Rwanda, Uganda, Tanzania, Ethiopia and Sudan.
It is a large, robust animal; males are generally about 25 percent larger than the females. Waterbucks have large, rounded ears and white patches above the eyes, around the nose and mouth and on the throat. Only the males have horns, which are prominently ringed and as long as 40 inches. The horns are widely spaced and curve gracefully back and up. They are sometimes used with lethal results when males fight one another over territories.
Despite its name, the waterbuck is not truly aquatic nor as much at home in water and swamps as is the sitatunga or lechwe. It does, however, take refuge there to escape predators.
As its name would indicate, the waterbuck inhabits areas that are close to water in savanna grasslands, gallery forests and riverine woodlands south of the Sahara. Such habitats not only provide sustenance but long grasses and watery places in which to hide from predators.
Although males do compete for and hold territories, the waterbuck is generally a quiet, sedentary animal. Like some other antelopes, the male does not mark his territory with dung or urine, as his presence and smell are apparently sufficient. He tries to retain females that wander into his area, but is seldom successful for long, since the females have large home ranges and, in herds of five to 25, are constantly crossing in and out of males territories. Waterbucks do not migrate or move great distances, so territories are usually held year round.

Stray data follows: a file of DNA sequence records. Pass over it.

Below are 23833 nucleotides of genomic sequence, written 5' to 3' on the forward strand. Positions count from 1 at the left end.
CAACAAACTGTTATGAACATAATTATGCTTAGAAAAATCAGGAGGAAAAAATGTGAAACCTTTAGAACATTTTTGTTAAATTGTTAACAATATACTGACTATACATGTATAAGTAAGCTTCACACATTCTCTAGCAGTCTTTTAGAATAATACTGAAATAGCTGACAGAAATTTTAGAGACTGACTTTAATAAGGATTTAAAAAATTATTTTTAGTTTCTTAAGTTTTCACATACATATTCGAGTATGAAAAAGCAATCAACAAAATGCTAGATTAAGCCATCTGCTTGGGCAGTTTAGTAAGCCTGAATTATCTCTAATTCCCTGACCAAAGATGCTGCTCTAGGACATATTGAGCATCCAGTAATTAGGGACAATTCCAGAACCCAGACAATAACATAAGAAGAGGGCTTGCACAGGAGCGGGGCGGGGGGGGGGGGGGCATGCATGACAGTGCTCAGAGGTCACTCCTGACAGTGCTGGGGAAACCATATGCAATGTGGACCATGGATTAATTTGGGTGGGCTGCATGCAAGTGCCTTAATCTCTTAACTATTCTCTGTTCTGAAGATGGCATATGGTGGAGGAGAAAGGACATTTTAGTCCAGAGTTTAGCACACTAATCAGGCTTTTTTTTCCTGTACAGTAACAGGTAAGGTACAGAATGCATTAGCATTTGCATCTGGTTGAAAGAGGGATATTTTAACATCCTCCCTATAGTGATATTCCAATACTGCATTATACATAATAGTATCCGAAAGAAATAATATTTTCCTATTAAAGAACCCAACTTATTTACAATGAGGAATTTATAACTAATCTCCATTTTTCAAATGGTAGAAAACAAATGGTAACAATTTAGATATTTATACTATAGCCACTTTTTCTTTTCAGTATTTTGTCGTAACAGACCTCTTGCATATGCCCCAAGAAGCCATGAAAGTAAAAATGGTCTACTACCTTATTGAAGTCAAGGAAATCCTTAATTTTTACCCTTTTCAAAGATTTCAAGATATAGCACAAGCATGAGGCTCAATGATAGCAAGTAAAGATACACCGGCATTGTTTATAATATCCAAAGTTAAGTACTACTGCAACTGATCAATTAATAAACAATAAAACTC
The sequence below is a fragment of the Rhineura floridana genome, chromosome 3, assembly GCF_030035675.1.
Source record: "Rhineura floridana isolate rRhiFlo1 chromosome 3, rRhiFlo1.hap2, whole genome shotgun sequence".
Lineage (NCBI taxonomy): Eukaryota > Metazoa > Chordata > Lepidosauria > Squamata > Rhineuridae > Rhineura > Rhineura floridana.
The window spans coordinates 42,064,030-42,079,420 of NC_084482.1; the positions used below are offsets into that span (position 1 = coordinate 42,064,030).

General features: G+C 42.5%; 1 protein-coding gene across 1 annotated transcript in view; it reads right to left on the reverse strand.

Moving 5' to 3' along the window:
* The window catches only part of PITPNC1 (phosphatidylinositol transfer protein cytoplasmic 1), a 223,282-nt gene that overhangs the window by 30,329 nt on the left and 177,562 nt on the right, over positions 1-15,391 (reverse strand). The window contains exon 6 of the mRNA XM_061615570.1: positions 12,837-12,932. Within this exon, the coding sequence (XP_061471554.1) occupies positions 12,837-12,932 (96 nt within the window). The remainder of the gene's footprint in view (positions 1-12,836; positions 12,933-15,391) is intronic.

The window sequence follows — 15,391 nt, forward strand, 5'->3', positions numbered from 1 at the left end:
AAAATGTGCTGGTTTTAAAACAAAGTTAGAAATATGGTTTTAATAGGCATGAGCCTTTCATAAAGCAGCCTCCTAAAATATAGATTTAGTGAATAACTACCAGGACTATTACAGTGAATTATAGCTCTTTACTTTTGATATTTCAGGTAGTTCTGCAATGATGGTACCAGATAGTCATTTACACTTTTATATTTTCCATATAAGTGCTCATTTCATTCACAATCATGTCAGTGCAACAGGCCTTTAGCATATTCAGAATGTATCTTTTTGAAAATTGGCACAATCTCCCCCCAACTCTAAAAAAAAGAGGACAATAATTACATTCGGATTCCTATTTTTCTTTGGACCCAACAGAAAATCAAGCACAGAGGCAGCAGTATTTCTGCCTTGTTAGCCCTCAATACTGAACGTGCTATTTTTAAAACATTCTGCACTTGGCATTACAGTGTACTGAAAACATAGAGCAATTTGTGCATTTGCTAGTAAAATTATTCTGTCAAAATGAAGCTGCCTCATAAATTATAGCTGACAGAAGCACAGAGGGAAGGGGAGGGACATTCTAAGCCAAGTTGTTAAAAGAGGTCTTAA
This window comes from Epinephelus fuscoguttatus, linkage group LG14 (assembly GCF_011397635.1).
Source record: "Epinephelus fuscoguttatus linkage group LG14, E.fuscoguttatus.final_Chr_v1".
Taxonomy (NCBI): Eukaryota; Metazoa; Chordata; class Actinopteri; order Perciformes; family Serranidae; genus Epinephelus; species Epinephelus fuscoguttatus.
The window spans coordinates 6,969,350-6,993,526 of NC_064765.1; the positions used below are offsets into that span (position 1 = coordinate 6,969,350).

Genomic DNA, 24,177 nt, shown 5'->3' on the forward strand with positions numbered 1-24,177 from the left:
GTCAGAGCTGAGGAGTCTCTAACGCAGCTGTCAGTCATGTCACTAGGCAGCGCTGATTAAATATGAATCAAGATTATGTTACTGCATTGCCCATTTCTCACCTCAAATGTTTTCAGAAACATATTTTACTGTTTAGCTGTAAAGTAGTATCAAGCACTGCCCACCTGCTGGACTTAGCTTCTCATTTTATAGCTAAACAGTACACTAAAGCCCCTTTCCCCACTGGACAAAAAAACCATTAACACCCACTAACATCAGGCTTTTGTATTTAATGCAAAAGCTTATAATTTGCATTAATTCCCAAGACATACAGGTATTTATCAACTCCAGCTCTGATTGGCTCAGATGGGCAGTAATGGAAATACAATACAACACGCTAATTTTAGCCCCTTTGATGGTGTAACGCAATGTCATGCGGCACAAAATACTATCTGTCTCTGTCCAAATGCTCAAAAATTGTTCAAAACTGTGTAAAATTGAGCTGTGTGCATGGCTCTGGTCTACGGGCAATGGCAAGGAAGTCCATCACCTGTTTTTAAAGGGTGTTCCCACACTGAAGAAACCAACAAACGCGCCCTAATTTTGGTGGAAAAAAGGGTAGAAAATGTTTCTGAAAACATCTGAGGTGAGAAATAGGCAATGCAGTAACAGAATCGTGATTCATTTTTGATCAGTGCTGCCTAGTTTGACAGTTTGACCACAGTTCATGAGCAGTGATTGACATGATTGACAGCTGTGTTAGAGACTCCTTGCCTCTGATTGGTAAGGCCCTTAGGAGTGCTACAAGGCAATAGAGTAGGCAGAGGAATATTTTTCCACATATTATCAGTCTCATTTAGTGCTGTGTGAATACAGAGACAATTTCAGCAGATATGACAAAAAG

The waterbuck's habitat furnishes them with a year-round source of food. Mainly grazers, they consume types of coarse grass seldom eaten by other grazing animals and occasionally browse leaves from certain trees and bushes. They feed in the mornings and at night, and rest and ruminate the remainder of the time.
Calves are generally born throughout the year, although breeding becomes more seasonal in some areas, after which a single young is born. The mother hides her young for about 3 weeks, returning three to four times a day to suckle it. Each suckling session lasts only about five minutes, during which time the mother cleans the calf so that no odor is left to attract predators. Even so, there is a high rate of calf mortality.
Although the calves begin to eat grass when they are young, they are nursed for as long as 6 to 8 months. After weaning, they begin to wander-off young males often form all-male groups near the occupied territories, while the young females stay in their mother's group. The waterbuck does not reach adult weight until about 31/2 years. Females mate again soon after bearing young (within 2 to 5 weeks) so the population can increase rapidly.
Hyenas, lions, and leopards are the major predators, but crocodiles, hunting dogs and cheetahs also take waterbuck.
The meat of older waterbuck takes on an unpleasant odor from the waterproofing secretions of its sweat glands, prompting predators to choose other prey.
If the defessa and common waterbucks have bordering ranges they often interbreed; as a result, some scientists consider the two groups as a single species.